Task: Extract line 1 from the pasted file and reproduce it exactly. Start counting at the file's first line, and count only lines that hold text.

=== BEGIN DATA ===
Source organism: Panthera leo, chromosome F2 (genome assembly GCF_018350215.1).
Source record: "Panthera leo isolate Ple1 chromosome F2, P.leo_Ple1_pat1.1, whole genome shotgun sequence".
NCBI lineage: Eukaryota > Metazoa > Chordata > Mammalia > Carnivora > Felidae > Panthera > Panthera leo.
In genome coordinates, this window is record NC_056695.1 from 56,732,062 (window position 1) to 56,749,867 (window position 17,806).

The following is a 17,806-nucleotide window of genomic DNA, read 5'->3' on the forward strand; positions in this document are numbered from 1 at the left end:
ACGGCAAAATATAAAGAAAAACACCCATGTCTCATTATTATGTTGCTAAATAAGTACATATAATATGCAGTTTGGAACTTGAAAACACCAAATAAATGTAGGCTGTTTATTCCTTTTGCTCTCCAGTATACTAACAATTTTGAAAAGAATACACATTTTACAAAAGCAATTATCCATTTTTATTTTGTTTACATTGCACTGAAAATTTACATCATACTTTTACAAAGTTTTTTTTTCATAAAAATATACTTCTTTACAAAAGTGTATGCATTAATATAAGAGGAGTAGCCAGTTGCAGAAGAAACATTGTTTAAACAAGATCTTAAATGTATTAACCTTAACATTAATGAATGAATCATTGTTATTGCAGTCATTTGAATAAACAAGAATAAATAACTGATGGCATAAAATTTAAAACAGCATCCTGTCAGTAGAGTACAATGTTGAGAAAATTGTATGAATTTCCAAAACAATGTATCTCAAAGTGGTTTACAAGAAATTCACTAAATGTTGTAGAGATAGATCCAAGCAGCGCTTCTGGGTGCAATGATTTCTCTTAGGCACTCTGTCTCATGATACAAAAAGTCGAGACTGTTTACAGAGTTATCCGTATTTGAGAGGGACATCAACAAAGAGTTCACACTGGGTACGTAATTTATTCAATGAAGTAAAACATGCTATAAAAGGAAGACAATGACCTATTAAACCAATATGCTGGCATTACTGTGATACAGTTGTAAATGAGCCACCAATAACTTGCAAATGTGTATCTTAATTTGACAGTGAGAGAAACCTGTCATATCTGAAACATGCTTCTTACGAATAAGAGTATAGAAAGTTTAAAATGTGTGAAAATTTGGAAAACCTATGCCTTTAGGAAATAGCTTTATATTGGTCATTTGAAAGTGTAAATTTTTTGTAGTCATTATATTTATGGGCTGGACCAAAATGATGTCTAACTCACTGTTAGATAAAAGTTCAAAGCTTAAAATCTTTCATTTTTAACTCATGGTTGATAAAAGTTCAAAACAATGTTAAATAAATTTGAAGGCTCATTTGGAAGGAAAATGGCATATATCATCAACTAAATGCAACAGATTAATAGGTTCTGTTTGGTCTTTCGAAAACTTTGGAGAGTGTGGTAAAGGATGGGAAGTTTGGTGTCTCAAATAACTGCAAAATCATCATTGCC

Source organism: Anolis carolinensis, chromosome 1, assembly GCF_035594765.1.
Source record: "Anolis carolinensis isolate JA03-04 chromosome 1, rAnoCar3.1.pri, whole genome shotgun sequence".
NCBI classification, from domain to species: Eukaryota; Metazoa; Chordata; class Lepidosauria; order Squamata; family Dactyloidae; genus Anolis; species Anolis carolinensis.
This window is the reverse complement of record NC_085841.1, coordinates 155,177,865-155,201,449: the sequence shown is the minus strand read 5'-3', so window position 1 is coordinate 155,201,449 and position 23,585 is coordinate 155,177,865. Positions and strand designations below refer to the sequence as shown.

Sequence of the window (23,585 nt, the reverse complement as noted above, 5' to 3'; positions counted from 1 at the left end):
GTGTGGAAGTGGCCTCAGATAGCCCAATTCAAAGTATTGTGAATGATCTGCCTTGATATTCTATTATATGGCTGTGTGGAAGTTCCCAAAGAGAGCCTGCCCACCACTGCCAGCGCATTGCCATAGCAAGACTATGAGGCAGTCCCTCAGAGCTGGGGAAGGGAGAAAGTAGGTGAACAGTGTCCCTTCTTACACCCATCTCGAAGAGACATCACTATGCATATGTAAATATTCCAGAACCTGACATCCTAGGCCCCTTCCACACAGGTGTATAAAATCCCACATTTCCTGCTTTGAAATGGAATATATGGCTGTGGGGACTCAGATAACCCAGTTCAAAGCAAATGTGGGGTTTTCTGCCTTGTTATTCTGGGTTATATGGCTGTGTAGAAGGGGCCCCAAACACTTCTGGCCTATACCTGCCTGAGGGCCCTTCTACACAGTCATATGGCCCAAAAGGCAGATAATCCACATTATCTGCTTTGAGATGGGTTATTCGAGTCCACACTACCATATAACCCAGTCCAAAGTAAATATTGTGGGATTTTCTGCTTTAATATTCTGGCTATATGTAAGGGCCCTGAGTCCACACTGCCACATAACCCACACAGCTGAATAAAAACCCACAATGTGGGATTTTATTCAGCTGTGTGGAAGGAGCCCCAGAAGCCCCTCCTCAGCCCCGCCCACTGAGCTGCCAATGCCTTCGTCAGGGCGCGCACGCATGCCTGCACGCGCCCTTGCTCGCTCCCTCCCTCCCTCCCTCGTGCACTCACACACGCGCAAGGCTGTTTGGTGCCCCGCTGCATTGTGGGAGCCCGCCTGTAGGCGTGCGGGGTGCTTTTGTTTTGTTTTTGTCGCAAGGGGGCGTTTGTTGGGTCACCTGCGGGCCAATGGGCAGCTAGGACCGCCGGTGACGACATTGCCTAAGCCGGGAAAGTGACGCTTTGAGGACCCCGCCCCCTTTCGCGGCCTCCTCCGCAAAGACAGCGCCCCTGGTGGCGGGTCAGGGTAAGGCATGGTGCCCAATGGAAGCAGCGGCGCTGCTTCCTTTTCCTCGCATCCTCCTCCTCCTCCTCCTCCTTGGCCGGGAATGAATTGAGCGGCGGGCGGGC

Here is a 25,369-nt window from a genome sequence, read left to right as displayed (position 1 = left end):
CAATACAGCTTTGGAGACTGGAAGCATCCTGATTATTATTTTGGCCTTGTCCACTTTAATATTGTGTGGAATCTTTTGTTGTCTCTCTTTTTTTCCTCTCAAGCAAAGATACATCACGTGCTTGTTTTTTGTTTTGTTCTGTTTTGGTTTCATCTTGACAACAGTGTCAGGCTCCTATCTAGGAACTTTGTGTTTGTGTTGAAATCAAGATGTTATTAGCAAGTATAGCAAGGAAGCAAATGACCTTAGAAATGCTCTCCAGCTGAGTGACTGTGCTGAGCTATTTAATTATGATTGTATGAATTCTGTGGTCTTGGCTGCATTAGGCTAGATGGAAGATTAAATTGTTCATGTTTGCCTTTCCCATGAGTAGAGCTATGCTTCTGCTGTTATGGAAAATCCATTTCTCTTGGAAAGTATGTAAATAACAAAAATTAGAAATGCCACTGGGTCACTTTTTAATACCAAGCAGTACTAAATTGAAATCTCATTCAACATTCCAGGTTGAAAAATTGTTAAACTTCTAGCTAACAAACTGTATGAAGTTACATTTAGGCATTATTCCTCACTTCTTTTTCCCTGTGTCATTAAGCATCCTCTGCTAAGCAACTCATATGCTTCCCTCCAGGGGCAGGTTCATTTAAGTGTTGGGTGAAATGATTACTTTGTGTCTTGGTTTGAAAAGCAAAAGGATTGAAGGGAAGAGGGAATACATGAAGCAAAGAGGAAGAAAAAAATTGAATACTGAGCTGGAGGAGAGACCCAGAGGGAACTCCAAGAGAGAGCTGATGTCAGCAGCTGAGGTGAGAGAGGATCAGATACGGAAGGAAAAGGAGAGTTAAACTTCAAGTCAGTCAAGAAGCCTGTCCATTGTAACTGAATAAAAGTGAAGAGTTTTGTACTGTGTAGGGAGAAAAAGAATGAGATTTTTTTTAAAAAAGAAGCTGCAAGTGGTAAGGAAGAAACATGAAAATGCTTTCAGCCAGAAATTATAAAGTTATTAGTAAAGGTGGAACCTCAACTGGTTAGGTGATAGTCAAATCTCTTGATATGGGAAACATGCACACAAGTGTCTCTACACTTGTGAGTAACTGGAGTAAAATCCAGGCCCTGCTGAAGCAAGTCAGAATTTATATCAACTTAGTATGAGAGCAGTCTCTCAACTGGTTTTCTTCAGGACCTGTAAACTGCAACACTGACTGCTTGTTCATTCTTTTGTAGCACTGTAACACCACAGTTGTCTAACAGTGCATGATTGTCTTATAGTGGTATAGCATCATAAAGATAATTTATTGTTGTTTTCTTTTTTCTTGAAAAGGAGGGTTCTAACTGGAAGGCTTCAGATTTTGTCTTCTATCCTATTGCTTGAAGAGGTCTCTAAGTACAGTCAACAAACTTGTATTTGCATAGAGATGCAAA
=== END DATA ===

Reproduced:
Source organism: Panthera leo, chromosome F2 (genome assembly GCF_018350215.1).